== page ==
As part of that, the social network said, it had more than 27 corporate partners — including PayPal, Visa, Mastercard and companies like Uber — that had pledged to support the project. The partners are important because Libra will be controlled not by the social network but by a broad network of corporations, Facebook said.
Yet many world leaders, regulators and central bankers — including President Trump and Treasury Secretary Steven Mnuchin — immediately criticized Libra and the idea of an unregulated currency. And they questioned whether Facebook, which is grappling with other regulatory issues around privacy and antitrust, should be heading up such an initiative.
In July, David Marcus, the Facebook executive leading Libra, faced two days of questioning in Congress about Libra. Facebook’s chief executive, Mark Zuckerberg, is scheduled to testify at a congressional hearing about Libra on Oct. 23.
Facebook declined to comment on Friday and referred questions to the Libra Association, a Swiss organization that the company created to oversee the project.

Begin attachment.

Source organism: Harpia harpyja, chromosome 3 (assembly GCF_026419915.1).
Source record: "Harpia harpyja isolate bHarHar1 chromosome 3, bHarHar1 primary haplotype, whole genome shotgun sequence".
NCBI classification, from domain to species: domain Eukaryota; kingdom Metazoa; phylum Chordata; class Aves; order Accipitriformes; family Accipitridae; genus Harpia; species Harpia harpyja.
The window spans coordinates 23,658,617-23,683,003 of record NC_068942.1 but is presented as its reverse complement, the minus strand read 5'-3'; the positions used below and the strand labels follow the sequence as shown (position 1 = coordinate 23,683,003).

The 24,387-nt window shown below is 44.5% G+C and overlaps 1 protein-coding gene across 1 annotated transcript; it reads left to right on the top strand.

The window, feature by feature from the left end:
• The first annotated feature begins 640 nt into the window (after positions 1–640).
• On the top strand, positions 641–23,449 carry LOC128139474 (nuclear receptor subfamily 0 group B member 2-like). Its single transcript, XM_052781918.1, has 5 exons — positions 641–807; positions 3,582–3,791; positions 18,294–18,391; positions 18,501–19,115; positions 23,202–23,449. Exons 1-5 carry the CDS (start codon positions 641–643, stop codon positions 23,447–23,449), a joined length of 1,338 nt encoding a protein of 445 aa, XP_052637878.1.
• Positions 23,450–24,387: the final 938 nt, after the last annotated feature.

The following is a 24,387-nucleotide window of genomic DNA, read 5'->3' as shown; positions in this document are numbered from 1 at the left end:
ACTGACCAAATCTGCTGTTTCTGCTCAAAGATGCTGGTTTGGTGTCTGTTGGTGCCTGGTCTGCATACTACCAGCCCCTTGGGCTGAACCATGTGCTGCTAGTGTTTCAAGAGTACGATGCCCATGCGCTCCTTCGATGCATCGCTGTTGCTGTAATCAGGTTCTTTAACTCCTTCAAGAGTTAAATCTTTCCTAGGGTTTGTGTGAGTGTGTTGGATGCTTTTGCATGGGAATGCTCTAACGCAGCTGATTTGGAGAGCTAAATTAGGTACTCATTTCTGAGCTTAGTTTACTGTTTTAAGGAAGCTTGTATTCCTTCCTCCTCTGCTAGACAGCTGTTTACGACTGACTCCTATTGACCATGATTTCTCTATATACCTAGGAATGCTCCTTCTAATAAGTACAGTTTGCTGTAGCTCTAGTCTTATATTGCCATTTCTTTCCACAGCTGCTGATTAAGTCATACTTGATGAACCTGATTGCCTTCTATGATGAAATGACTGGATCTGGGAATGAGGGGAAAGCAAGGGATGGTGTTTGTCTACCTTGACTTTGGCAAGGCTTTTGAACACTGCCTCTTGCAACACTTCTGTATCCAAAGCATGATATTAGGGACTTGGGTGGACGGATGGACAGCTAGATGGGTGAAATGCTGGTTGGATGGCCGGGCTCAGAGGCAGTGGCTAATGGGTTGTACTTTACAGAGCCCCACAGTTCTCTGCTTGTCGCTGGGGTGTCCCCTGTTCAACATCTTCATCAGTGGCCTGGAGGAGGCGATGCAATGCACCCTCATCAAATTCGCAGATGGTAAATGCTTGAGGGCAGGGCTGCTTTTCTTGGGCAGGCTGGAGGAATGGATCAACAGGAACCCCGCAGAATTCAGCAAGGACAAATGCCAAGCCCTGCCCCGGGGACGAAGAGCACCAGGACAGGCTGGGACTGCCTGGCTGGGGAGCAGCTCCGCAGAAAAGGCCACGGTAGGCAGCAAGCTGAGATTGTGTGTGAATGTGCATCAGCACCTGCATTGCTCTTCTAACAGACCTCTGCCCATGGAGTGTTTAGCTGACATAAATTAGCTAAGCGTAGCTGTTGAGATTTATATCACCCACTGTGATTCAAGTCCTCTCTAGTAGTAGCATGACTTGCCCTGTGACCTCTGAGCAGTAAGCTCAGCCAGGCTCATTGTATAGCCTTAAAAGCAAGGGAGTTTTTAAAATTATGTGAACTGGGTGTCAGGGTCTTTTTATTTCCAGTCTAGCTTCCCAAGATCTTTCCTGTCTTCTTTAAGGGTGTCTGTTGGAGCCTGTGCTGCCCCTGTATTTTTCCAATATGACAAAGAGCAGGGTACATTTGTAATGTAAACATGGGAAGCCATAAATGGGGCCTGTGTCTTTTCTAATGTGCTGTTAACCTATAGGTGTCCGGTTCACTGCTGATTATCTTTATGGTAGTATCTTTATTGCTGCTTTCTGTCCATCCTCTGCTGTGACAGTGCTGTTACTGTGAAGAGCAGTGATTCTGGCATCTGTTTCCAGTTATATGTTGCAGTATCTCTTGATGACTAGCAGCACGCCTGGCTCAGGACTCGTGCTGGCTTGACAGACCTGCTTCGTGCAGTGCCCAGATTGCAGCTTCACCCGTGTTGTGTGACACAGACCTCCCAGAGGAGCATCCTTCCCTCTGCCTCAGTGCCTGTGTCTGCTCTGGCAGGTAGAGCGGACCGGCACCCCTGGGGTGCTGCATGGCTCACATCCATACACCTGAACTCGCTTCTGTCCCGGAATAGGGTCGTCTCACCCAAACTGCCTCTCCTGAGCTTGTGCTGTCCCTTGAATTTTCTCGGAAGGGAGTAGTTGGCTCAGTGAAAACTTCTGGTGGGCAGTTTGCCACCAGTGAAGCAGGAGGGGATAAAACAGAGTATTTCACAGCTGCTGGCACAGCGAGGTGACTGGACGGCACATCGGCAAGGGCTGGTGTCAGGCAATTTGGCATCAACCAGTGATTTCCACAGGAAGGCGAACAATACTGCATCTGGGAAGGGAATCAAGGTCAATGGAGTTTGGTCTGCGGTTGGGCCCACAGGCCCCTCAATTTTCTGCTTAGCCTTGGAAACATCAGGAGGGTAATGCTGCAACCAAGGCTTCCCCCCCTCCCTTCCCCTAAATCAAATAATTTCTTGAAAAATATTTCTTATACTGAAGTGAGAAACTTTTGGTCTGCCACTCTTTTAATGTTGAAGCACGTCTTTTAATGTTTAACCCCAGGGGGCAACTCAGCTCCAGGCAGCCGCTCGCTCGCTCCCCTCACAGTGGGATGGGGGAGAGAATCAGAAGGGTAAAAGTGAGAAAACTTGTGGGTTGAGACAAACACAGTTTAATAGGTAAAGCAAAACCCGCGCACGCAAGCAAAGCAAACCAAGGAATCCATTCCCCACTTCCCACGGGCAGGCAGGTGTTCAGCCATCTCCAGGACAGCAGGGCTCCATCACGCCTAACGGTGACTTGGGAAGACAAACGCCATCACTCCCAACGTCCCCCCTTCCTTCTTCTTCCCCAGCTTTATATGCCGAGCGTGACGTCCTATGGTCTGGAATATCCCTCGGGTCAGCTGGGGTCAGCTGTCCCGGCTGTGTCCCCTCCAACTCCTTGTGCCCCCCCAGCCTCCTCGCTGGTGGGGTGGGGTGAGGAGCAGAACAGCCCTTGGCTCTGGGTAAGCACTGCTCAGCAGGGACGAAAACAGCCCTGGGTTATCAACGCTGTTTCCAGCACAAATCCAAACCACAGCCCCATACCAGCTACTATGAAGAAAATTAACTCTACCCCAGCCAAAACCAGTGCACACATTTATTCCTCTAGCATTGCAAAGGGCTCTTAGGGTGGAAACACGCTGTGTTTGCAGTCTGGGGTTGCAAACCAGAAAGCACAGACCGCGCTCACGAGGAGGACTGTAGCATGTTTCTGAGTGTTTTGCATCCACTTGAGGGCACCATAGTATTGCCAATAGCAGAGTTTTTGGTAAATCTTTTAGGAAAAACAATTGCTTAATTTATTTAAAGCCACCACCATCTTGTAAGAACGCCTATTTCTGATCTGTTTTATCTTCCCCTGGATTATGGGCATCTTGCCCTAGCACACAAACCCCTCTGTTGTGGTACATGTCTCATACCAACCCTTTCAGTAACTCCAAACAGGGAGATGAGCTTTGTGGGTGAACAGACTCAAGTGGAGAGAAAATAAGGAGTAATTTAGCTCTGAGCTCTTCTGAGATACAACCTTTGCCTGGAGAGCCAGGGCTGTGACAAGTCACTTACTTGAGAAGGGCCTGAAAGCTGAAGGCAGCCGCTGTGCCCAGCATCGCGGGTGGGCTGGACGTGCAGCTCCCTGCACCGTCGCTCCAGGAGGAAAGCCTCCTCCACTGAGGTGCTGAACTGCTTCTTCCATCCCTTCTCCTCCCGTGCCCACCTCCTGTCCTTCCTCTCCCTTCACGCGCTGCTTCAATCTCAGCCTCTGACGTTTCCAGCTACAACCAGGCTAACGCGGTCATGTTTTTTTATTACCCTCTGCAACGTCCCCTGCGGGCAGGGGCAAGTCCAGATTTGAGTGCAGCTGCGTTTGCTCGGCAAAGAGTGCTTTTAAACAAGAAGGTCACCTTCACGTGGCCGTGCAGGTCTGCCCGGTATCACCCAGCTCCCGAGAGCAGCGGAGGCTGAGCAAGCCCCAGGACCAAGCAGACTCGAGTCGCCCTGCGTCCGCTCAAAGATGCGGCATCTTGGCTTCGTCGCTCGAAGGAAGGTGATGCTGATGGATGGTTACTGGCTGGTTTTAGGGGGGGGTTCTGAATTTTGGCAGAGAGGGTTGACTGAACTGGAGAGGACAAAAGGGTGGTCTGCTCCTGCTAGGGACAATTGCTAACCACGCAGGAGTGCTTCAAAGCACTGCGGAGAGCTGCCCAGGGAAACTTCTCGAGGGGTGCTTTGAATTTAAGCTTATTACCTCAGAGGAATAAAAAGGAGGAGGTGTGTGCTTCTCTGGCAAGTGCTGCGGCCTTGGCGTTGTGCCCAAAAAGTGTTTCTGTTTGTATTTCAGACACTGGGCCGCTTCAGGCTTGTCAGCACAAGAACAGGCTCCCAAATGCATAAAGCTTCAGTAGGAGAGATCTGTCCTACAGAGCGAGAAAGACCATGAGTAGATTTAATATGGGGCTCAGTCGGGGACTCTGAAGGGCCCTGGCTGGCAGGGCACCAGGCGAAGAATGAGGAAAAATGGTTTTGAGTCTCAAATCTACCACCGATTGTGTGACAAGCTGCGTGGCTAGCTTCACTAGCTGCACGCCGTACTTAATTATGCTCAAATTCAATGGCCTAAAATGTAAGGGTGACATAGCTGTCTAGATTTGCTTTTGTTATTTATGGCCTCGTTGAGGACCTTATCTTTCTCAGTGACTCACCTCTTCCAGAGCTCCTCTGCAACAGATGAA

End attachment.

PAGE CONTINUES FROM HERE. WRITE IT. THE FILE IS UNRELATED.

The Libra Association is “focused on moving forward and continuing to build a strong association,” said Dante Disparte, its head of policy and communication. Even if the members change, he added, its underlying principles “will remain resilient.” The group plans to hold a meeting on Monday in Geneva to formalize its membership.
Senator Sherrod Brown, a Democrat from Ohio on the Senate’s banking committee, applauded the withdrawals of some of Facebook’s partners from Libra.
“Large payment companies are wise to avoid legitimizing Facebook’s private, global currency,” Mr. Brown said. “Facebook is too big and too powerful, and it is unconscionable for financial companies to aid it in monopolizing our economic infrastructure. I trust others will see the wisdom of avoiding this ill-conceived undertaking.”